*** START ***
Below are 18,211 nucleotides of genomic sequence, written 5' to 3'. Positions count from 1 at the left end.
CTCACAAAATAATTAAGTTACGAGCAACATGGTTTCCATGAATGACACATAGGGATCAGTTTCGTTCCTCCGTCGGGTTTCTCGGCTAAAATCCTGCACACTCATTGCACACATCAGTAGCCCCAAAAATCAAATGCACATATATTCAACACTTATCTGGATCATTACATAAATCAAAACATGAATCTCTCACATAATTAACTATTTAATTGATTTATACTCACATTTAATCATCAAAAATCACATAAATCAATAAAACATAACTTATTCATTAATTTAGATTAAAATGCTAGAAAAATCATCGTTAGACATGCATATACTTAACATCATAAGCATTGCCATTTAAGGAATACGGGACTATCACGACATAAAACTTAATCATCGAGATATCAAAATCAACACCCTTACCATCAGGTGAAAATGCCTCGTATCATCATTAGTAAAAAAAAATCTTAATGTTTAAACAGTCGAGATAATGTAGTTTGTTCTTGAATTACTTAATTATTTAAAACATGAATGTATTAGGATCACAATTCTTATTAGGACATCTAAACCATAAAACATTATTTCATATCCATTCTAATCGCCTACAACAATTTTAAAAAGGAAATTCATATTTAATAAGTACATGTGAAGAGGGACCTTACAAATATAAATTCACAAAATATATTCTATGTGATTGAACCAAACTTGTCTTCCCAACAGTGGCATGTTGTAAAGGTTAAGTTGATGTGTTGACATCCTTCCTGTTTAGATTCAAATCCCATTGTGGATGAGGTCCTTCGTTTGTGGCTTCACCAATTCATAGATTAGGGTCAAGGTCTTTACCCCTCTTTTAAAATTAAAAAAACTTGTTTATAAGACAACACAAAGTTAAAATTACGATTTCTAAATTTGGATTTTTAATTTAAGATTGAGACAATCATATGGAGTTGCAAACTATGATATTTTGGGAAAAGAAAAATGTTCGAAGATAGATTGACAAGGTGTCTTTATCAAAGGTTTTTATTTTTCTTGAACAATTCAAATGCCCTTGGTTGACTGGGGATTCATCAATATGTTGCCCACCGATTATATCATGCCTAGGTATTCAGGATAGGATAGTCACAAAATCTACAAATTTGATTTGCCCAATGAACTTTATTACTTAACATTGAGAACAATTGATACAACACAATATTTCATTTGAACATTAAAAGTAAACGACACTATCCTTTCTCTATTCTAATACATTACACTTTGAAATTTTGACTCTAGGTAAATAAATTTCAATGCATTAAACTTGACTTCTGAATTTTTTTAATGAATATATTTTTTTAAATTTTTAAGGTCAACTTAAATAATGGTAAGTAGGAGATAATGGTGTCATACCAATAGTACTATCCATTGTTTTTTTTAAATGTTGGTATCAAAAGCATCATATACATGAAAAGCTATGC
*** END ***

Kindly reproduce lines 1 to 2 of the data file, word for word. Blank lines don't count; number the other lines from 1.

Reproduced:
Below are 18,211 nucleotides of genomic sequence, written 5' to 3'. Positions count from 1 at the left end.
CTCACAAAATAATTAAGTTACGAGCAACATGGTTTCCATGAATGACACATAGGGATCAGTTTCGTTCCTCCGTCGGGTTTCTCGGCTAAAATCCTGCACACTCATTGCACACATCAGTAGCCCCAAAAATCAAATGCACATATATTCAACACTTATCTGGATCATTACATAAATCAAAACATGAATCTCTCACATAATTAACTATTTAATTGATTTATACTCACATTTAATCATCAAAAATCACATAAATCAATAAAACATAACTTATTCATTAATTTAGATTAAAATGCTAGAAAAATCATCGTTAGACATGCATATACTTAACATCATAAGCATTGCCATTTAAGGAATACGGGACTATCACGACATAAAACTTAATCATCGAGATATCAAAATCAACACCCTTACCATCAGGTGAAAATGCCTCGTATCATCATTAGTAAAAAAAAATCTTAATGTTTAAACAGTCGAGATAATGTAGTTTGTTCTTGAATTACTTAATTATTTAAAACATGAATGTATTAGGATCACAATTCTTATTAGGACATCTAAACCATAAAACATTATTTCATATCCATTCTAATCGCCTACAACAATTTTAAAAAGGAAATTCATATTTAATAAGTACATGTGAAGAGGGACCTTACAAATATAAATTCACAAAATATATTCTATGTGATTGAACCAAACTTGTCTTCCCAACAGTGGCATGTTGTAAAGGTTAAGTTGATGTGTTGACATCCTTCCTGTTTAGATTCAAATCCCATTGTGGATGAGGTCCTTCGTTTGTGGCTTCACCAATTCATAGATTAGGGTCAAGGTCTTTACCCCTCTTTTAAAATTAAAAAAACTTGTTTATAAGACAACACAAAGTTAAAATTACGATTTCTAAATTTGGATTTTTAATTTAAGATTGAGACAATCATATGGAGTTGCAAACTATGATATTTTGGGAAAAGAAAAATGTTCGAAGATAGATTGACAAGGTGTCTTTATCAAAGGTTTTTATTTTTCTTGAACAATTCAAATGCCCTTGGTTGACTGGGGATTCATCAATATGTTGCCCACCGATTATATCATGCCTAGGTATTCAGGATAGGATAGTCACAAAATCTACAAATTTGATTTGCCCAATGAACTTTATTACTTAACATTGAGAACAATTGATACAACACAATATTTCATTTGAACATTAAAAGTAAACGACACTATCCTTTCTCTATTCTAATACATTACACTTTGAAATTTTGACTCTAGGTAAATAAATTTCAATGCATTAAACTTGACTTCTGAATTTTTTTAATGAATATATTTTTTTAAATTTTTAAGGTCAACTTAAATAATGGTAAGTAGGAGATAATGGTGTCATACCAATAGTACTATCCATTGTTTTTTTTAAATGTTGGTATCAAAAGCATCATATACATGAAAAGCTATGC